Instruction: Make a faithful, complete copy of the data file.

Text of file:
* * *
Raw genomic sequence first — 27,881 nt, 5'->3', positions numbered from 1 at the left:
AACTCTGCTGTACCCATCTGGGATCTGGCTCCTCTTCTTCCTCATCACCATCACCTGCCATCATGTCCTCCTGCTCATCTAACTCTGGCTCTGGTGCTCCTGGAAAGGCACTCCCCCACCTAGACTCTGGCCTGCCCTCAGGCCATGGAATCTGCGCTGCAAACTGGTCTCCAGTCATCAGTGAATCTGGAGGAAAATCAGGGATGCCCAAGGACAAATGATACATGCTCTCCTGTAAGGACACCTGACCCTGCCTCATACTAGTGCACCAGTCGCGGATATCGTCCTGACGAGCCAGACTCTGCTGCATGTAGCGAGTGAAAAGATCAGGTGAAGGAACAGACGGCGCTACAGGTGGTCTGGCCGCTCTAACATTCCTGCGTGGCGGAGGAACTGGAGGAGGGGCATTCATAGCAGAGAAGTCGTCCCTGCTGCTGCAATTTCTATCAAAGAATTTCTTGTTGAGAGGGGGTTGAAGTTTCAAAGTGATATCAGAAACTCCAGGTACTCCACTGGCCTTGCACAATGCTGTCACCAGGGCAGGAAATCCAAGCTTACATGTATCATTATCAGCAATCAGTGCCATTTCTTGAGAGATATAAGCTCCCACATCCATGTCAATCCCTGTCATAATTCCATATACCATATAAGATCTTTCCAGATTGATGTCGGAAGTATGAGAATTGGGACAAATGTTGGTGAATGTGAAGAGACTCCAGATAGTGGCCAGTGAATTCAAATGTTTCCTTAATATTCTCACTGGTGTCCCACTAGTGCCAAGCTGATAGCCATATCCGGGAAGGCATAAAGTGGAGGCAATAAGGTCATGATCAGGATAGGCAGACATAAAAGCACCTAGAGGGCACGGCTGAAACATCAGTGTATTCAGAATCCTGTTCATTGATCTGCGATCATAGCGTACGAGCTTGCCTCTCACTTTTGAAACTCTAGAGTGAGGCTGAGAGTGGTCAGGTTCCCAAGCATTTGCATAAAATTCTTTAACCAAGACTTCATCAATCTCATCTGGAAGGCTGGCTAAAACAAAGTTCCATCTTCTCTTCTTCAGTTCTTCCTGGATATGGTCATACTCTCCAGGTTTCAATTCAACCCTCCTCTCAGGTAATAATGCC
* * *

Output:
Raw genomic sequence first — 27,881 nt, 5'->3', positions numbered from 1 at the left:
AACTCTGCTGTACCCATCTGGGATCTGGCTCCTCTTCTTCCTCATCACCATCACCTGCCATCATGTCCTCCTGCTCATCTAACTCTGGCTCTGGTGCTCCTGGAAAGGCACTCCCCCACCTAGACTCTGGCCTGCCCTCAGGCCATGGAATCTGCGCTGCAAACTGGTCTCCAGTCATCAGTGAATCTGGAGGAAAATCAGGGATGCCCAAGGACAAATGATACATGCTCTCCTGTAAGGACACCTGACCCTGCCTCATACTAGTGCACCAGTCGCGGATATCGTCCTGACGAGCCAGACTCTGCTGCATGTAGCGAGTGAAAAGATCAGGTGAAGGAACAGACGGCGCTACAGGTGGTCTGGCCGCTCTAACATTCCTGCGTGGCGGAGGAACTGGAGGAGGGGCATTCATAGCAGAGAAGTCGTCCCTGCTGCTGCAATTTCTATCAAAGAATTTCTTGTTGAGAGGGGGTTGAAGTTTCAAAGTGATATCAGAAACTCCAGGTACTCCACTGGCCTTGCACAATGCTGTCACCAGGGCAGGAAATCCAAGCTTACATGTATCATTATCAGCAATCAGTGCCATTTCTTGAGAGATATAAGCTCCCACATCCATGTCAATCCCTGTCATAATTCCATATACCATATAAGATCTTTCCAGATTGATGTCGGAAGTATGAGAATTGGGACAAATGTTGGTGAATGTGAAGAGACTCCAGATAGTGGCCAGTGAATTCAAATGTTTCCTTAATATTCTCACTGGTGTCCCACTAGTGCCAAGCTGATAGCCATATCCGGGAAGGCATAAAGTGGAGGCAATAAGGTCATGATCAGGATAGGCAGACATAAAAGCACCTAGAGGGCACGGCTGAAACATCAGTGTATTCAGAATCCTGTTCATTGATCTGCGATCATAGCGTACGAGCTTGCCTCTCACTTTTGAAACTCTAGAGTGAGGCTGAGAGTGGTCAGGTTCCCAAGCATTTGCATAAAATTCTTTAACCAAGACTTCATCAATCTCATCTGGAAGGCTGGCTAAAACAAAGTTCCATCTTCTCTTCTTCAGTTCTTCCTGGATATGGTCATACTCTCCAGGTTTCAATTCAACCCTCCTCTCAGGTAATAATGCC